You’re writing a research paper or your dissertation, but you have no clue about how to cite your references. This blog will enlighten you as to the most common mistakes that we, as editors, come across every day. This way, you will know what not to do!
No academic paper or thesis can be without citations, as the reader needs to know the background to the research being presented and why it matters concerning similar research in the area. However, errors are prone to repeating themselves. Here, I present the top five most common citation mistakes.
Top Five Most Common Citation Mistakes
1. No consistency in reference styles
The writer starts the research paper using the numerical citation: Previous studies showed the same results [14,17,21]. However, on the next page, we see: Similar results were seen in other studies (Bank, 2011; Smith et al., 2000).
If no set style, such as APA or Harvard, is specified, then consistency is the key to citing.
2. No reference cited
As an editor, I often write “Please consider a reference here.” It is usually in response to a phrase such as: “Earlier studies showed…” These types of phrases need justification with the references for the studies.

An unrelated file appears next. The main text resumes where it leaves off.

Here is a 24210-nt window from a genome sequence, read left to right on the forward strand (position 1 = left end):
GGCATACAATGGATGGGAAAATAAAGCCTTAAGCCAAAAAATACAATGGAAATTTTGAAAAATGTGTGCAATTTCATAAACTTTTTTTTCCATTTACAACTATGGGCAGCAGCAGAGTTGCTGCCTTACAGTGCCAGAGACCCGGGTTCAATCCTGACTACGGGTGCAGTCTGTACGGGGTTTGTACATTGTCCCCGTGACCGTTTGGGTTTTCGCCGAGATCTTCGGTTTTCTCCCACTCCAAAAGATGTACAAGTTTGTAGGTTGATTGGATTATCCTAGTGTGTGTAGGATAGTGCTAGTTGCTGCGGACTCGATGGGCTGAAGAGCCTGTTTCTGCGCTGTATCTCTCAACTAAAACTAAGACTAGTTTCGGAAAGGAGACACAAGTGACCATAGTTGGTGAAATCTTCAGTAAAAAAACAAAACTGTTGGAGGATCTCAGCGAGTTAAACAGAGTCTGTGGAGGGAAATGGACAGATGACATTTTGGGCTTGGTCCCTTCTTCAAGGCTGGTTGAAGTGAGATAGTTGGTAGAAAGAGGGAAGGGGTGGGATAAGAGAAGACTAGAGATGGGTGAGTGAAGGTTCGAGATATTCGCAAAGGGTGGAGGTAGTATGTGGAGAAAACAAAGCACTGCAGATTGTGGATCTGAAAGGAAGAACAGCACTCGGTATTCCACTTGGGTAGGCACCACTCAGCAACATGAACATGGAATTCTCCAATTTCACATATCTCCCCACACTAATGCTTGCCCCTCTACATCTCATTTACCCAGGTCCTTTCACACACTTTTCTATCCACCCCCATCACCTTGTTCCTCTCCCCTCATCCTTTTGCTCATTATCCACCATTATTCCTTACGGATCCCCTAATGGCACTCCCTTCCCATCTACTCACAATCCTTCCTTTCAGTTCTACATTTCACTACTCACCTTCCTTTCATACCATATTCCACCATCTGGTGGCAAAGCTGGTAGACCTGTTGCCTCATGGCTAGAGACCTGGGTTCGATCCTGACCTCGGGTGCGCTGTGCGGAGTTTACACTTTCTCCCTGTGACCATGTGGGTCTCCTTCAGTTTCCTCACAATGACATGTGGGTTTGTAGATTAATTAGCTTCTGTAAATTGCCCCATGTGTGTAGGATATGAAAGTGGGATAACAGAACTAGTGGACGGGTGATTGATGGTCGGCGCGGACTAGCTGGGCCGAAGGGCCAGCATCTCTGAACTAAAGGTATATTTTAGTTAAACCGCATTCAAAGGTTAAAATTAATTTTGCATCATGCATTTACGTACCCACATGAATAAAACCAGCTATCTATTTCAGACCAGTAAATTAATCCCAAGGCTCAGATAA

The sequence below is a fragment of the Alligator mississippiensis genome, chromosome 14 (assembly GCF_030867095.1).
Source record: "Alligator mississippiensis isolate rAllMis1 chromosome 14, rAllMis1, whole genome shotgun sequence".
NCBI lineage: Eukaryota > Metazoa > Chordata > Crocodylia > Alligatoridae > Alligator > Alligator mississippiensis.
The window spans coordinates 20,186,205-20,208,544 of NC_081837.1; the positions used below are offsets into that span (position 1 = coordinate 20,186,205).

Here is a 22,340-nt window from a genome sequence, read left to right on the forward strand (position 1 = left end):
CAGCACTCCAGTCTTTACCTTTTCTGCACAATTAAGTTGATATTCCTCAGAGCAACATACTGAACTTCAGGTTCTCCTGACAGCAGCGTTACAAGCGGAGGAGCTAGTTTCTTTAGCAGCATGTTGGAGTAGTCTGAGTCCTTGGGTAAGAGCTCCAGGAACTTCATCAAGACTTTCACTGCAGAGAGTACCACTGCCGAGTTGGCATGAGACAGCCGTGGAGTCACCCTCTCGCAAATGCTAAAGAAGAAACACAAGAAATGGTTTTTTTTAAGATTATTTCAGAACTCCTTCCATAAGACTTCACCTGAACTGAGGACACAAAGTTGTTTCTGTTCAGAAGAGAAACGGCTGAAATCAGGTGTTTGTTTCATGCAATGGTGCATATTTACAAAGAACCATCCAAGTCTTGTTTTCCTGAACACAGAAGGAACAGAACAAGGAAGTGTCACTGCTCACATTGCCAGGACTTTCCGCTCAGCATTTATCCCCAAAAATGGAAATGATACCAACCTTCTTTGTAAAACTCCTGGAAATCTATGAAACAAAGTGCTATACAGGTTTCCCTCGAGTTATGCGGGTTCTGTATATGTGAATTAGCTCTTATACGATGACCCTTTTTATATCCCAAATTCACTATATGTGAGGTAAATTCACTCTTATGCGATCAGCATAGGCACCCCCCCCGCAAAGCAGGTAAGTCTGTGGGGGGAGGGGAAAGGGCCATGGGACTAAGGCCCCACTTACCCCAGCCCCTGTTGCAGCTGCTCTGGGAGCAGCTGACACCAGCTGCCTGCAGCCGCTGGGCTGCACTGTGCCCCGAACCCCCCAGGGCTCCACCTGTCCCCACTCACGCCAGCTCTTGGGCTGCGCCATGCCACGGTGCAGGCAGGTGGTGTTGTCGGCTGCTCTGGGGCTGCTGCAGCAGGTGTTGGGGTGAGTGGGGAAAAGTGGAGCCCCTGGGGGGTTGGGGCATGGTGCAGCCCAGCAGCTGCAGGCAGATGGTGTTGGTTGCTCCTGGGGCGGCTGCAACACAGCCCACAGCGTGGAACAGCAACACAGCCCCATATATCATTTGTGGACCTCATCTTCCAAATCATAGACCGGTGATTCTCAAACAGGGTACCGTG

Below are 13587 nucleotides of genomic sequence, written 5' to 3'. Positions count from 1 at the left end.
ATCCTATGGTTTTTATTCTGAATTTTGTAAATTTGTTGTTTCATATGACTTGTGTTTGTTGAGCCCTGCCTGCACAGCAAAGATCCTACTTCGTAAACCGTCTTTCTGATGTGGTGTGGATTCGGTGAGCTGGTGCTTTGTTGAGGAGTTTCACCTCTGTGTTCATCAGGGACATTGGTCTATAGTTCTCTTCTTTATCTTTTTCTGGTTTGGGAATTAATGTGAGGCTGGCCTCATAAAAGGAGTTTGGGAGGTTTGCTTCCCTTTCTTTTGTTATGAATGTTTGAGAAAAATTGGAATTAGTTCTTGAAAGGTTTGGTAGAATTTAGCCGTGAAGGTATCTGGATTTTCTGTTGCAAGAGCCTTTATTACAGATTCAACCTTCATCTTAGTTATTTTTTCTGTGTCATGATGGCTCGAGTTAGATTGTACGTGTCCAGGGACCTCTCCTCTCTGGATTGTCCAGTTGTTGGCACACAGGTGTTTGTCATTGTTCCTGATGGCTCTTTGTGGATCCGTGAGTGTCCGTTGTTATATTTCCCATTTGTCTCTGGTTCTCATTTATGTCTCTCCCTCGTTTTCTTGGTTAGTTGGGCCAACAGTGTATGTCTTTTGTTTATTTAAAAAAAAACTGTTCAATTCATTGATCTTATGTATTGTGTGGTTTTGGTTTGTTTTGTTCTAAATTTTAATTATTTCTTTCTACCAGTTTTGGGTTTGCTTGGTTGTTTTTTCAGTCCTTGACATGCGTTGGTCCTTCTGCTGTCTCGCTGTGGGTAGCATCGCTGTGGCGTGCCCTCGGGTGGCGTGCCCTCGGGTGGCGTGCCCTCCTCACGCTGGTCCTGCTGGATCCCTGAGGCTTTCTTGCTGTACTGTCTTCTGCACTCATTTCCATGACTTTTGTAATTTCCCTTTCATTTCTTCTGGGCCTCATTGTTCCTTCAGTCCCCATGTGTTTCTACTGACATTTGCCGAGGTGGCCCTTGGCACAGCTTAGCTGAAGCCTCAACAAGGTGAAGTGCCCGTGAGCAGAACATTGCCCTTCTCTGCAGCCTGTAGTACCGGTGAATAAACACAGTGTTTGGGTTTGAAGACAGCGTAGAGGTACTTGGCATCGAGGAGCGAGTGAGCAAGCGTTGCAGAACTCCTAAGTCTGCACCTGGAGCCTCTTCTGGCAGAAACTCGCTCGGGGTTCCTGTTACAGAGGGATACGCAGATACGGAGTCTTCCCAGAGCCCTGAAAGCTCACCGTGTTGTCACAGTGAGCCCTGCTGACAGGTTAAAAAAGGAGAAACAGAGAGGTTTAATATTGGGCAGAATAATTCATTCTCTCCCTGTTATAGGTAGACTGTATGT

3. No page number for direct quotes
If we use a direct quote, the page number for that quote is also added: Smith et al. (2000, p. xx). Some styles use “p” to indicate page, but others just add the number. Again, consistency is the key.
4. The reference is missing from the reference list or vice versa, it is in the list but is not cited.
This is very common, and the key is carefully checking the reference list or bibliography against the references in the text. Most examiners will spot-check for this.
5. Adding the same reference after every sentence in a paragraph.
This is unnecessary. If the paragraph refers to the same reference, then citing it after the first and last sentences is all that’s needed.
So the next time you write an academic paper or come to write your dissertation, remember to avoid these common mistakes. This will ensure that the reader (or examiner) concentrates on the content without becoming frustrated with bad citing.
Originally posted 5/5/2015 and happily updated 10/26/2017. Thanks for reading!